In New York, they graduated to selling prestigious imported rugs and linens and began to refer to themselves as salesmen. They also produced lace, linens, and kimonos. Merchants dressed smartly and developed wealthy clienteles. This was a golden era for Lebanese Americans. Some became millionaires.
Early success stories
Mansour Farah left Lebanon for Mexico in 1905. He then went to New York to learn shirt design and manufacturing. Later, he moved to El Paso, Texas, with his family and opened a small factory that produced blue chambray work shirts. He then changed his line to denim pants. On his death in 1937, his sons expanded nationally and specialized in men’s apparel.
Joseph Haggar got his start as a cotton grader in 1908 and later peddled. In 1921, he moved his family to Dallas, Texas, bought a few sewing machines and started manufacturing work pants. His innovative assembly line became a model for the entire industry. The Haggar Company would become the world’s largest manufacturers of men’s dress slacks.
Theodore Gantos began as a peddler in 1924 in Grand Rapids, Michigan. With his new bride he opened a store in 1932. In a few years, they moved downtown where the business grew into a department store, the forerunner of the Gantos Corporation, a nationwide chain of women’s boutiques operated by his wife and sons, since his death in 1970.
It was in the United States that Lebanese Americans began to organize democratically-run clubs and societies. In time, societies based on family name and place of origin were formed. They modernized their respective villages with schools, hospitals, orphanages and new churches.
Organizations motivated by homeland politics did not appear until the First World War. One exception was the Lebanon League of Progress, founded in 1911, to promote a French-supported Maronite-dominated Lebanon.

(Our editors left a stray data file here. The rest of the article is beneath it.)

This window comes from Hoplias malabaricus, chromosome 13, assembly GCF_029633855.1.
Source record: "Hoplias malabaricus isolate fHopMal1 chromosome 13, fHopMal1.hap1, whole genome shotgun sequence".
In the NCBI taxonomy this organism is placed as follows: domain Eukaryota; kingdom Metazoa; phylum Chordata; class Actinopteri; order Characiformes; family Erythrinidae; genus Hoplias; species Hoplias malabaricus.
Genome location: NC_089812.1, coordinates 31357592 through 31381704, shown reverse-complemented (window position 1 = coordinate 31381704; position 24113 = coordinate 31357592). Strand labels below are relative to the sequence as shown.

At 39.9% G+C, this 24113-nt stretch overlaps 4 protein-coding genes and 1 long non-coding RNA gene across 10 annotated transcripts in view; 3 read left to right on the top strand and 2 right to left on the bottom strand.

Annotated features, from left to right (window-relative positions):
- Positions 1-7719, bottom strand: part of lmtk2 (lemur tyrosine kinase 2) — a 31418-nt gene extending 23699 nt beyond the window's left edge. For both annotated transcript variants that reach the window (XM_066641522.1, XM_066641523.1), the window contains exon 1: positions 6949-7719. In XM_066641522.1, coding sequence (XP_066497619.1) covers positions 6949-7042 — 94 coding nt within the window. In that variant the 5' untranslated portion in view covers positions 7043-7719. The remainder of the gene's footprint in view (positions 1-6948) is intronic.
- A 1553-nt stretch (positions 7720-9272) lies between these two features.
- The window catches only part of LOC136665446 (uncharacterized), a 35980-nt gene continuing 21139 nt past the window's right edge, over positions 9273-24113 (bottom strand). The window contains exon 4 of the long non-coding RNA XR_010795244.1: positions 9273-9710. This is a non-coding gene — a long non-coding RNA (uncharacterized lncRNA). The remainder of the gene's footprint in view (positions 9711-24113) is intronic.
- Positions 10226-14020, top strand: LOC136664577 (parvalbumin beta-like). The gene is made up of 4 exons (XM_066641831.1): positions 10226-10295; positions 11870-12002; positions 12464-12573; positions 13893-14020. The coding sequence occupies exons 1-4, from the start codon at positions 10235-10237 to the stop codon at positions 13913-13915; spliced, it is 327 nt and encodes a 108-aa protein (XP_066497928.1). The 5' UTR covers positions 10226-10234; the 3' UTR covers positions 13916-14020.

Lebanese and their descendants were mainly conservative, generally voting Republican because of their economic success and partly because the Republican ideology, with its emphasis on individualism, was predominant among the Diaspora. Since then, numerous Lebanese have entered politics at the local level.
In 1958, the first descendant of a Lebanese immigrant won a seat in congress. Twenty years later, in 1978, James Abourezk of South Dakota, the son of a peddler, became the first Lebanese in the United States Senate. That year, five Lebanese Americans were in the House of Representatives.
One was a woman. Mary Rose Oakar was elected to Congress from Cleveland, Ohio, in 1977 and in 1989 served her seventh consecutive term.
One of Mary Rose Oakar's Lebanese-American colleagues in Congress was Nick Joe Rahall, of West Virginia.
Mary Rose Oakar's other Lebanese-American colleague was the second-term Senator George Mitchell, a former judge from Maine. The Senate elected Mitchell majority leader in 1989, the highest office in the United States Senate.
At the other end of Pennsylvania Avenue, President George Bush appointed John Sununu, former governor of New Hampshire, as chief of staff.
Philip Habib, son of a Brooklyn grocer was an expert on Southeast Asia and key negotiator in the peace talks that ended the Vietnam War. In 1980, he was under secretary of State for Political Affairs, the highest career position in the Foreign Service. In 1981, he negotiated a ceasefire across the Lebanese-Israeli border.
* Source: Now Media – Nadine Elali---Other sources: Sources: Success factors of Lebanese Small Businesses in the United States by Zeinab Fawaz I The Arab community in the United States by Michael Suleiman I Lebanese Immigration into the United States by Alixa Naff I The Lebanon in the World by Charles Issawi. I Disclaimer: Information extracted from various books and references and remains estimates instead of real data. I John Akouri, the president and CEO of the Lebanese American Chamber of Commerce I Lebanese Emigration Research center (LERC) NDU